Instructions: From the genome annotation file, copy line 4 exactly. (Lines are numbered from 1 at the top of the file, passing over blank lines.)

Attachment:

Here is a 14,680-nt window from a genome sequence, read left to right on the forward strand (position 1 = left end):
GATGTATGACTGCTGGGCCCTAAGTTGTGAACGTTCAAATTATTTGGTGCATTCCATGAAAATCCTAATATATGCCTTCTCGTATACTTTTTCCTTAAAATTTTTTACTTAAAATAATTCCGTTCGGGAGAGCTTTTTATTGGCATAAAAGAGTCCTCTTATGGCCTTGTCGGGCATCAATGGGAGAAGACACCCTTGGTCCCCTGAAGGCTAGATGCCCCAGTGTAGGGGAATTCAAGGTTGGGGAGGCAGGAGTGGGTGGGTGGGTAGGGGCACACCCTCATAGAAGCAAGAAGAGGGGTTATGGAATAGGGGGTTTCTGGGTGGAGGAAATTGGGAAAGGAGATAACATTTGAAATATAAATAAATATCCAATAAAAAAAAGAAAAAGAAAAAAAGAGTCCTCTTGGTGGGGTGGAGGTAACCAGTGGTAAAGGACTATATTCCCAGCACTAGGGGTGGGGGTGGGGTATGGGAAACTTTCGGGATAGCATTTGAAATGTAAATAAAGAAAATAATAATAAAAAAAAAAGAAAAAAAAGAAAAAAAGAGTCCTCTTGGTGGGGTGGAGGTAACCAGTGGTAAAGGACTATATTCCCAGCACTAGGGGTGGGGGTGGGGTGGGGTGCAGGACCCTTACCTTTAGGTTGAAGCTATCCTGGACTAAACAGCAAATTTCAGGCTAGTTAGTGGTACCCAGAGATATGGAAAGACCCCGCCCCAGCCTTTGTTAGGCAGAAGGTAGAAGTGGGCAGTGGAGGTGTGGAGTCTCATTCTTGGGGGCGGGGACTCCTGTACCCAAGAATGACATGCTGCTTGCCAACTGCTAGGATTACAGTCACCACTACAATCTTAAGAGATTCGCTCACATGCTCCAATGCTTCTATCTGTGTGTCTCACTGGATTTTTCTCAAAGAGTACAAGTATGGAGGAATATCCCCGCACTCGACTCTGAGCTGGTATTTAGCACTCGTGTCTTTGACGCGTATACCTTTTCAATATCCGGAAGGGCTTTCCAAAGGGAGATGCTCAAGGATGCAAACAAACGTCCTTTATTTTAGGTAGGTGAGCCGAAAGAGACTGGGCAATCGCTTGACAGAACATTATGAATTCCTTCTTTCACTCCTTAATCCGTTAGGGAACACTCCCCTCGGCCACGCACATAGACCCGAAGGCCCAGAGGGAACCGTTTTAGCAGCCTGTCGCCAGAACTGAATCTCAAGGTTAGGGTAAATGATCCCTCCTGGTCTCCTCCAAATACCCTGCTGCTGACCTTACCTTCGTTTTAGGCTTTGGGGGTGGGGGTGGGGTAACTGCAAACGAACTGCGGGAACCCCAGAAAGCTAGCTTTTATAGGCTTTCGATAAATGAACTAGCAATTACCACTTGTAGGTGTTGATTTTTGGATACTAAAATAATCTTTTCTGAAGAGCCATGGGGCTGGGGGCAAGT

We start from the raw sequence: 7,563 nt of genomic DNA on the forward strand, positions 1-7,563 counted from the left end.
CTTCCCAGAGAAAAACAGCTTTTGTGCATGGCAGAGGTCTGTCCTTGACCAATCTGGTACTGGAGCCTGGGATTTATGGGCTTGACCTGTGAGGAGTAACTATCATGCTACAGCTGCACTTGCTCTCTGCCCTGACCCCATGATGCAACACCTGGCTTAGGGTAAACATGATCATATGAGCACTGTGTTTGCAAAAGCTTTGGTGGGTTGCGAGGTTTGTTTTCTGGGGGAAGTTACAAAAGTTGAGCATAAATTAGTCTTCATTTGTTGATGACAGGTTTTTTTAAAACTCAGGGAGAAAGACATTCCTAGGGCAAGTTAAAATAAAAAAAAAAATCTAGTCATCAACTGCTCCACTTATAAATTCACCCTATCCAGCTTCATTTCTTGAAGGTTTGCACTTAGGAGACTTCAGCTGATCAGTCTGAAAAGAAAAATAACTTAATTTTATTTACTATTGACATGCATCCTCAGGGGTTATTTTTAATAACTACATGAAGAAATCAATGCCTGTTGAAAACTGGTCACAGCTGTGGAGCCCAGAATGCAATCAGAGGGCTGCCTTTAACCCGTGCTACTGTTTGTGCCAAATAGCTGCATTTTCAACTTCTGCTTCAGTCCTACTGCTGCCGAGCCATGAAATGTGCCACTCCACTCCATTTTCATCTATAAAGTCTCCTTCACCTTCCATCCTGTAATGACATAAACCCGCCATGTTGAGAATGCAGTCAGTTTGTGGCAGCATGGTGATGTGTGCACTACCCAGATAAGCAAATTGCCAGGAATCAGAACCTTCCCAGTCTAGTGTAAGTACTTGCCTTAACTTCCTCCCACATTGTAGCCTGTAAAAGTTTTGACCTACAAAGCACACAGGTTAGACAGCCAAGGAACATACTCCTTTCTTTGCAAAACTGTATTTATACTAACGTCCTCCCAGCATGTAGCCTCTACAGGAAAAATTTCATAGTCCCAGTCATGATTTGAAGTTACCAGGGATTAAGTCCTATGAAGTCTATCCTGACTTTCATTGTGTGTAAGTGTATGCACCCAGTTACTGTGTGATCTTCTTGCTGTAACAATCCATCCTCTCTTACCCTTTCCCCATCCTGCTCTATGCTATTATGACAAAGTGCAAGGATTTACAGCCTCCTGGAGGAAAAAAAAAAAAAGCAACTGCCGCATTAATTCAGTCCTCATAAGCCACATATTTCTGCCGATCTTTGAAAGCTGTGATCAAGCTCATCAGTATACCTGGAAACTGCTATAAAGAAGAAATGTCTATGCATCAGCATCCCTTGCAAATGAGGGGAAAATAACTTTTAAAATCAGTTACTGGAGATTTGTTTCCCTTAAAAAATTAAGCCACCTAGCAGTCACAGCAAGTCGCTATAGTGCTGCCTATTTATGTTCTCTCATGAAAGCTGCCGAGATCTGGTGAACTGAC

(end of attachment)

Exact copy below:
CTTCCCAGAGAAAAACAGCTTTTGTGCATGGCAGAGGTCTGTCCTTGACCAATCTGGTACTGGAGCCTGGGATTTATGGGCTTGACCTGTGAGGAGTAACTATCATGCTACAGCTGCACTTGCTCTCTGCCCTGACCCCATGATGCAACACCTGGCTTAGGGTAAACATGATCATATGAGCACTGTGTTTGCAAAAGCTTTGGTGGGTTGCGAGGTTTGTTTTCTGGGGGAAGTTACAAAAGTTGAGCATAAATTAGTCTTCATTTGTTGATGACAGGTTTTTTTAAAACTCAGGGAGAAAGACATTCCTAGGGCAAGTTAAAATAAAAAAAAAAATCTAGTCATCAACTGCTCCACTTATAAATTCACCCTATCCAGCTTCATTTCTTGAAGGTTTGCACTTAGGAGACTTCAGCTGATCAGTCTGAAAAGAAAAATAACTTAATTTTATTTACTATTGACATGCATCCTCAGGGGTTATTTTTAATAACTACATGAAGAAATCAATGCCTGTTGAAAACTGGTCACAGCTGTGGAGCCCAGAATGCAATCAGAGGGCTGCCTTTAACCCGTGCTACTGTTTGTGCCAAATAGCTGCATTTTCAACTTCTGCTTCAGTCCTACTGCTGCCGAGCCATGAAATGTGCCACTCCACTCCATTTTCATCTATAAAGTCTCCTTCACCTTCCATCCTGTAATGACATAAACCCGCCATGTTGAGAATGCAGTCAGTTTGTGGCAGCATGGTGATGTGTGCACTACCCAGATAAGCAAATTGCCAGGAATCAGAACCTTCCCAGTCTAGTGTAAGTACTTGCCTTAACTTCCTCCCACATTGTAGCCTGTAAAAGTTTTGACCTACAAAGCACACAGGTTAGACAGCCAAGGAACATACTCCTTTCTTTGCAAAACTGTATTTATACTAACGTCCTCCCAGCATGTAGCCTCTACAGGAAAAATTTCATAGTCCCAGTCATGATTTGAAGTTACCAGGGATTAAGTCCTATGAAGTCTATCCTGACTTTCATTGTGTGTAAGTGTATGCACCCAGTTACTGTGTGATCTTCTTGCTGTAACAATCCATCCTCTCTTACCCTTTCCCCATCCTGCTCTATGCTATTATGACAAAGTGCAAGGATTTACAGCCTCCTGGAGGAAAAAAAAAAAAAGCAACTGCCGCATTAATTCAGTCCTCATAAGCCACATATTTCTGCCGATCTTTGAAAGCTGTGATCAAGCTCATCAGTATACCTGGAAACTGCTATAAAGAAGAAATGTCTATGCATCAGCATCCCTTGCAAATGAGGGGAAAATAACTTTTAAAATCAGTTACTGGAGATTTGTTTCCCTTAAAAAATTAAGCCACCTAGCAGTCACAGCAAGTCGCTATAGTGCTGCCTATTTATGTTCTCTCATGAAAGCTGCCGAGATCTGGTGAACTGAC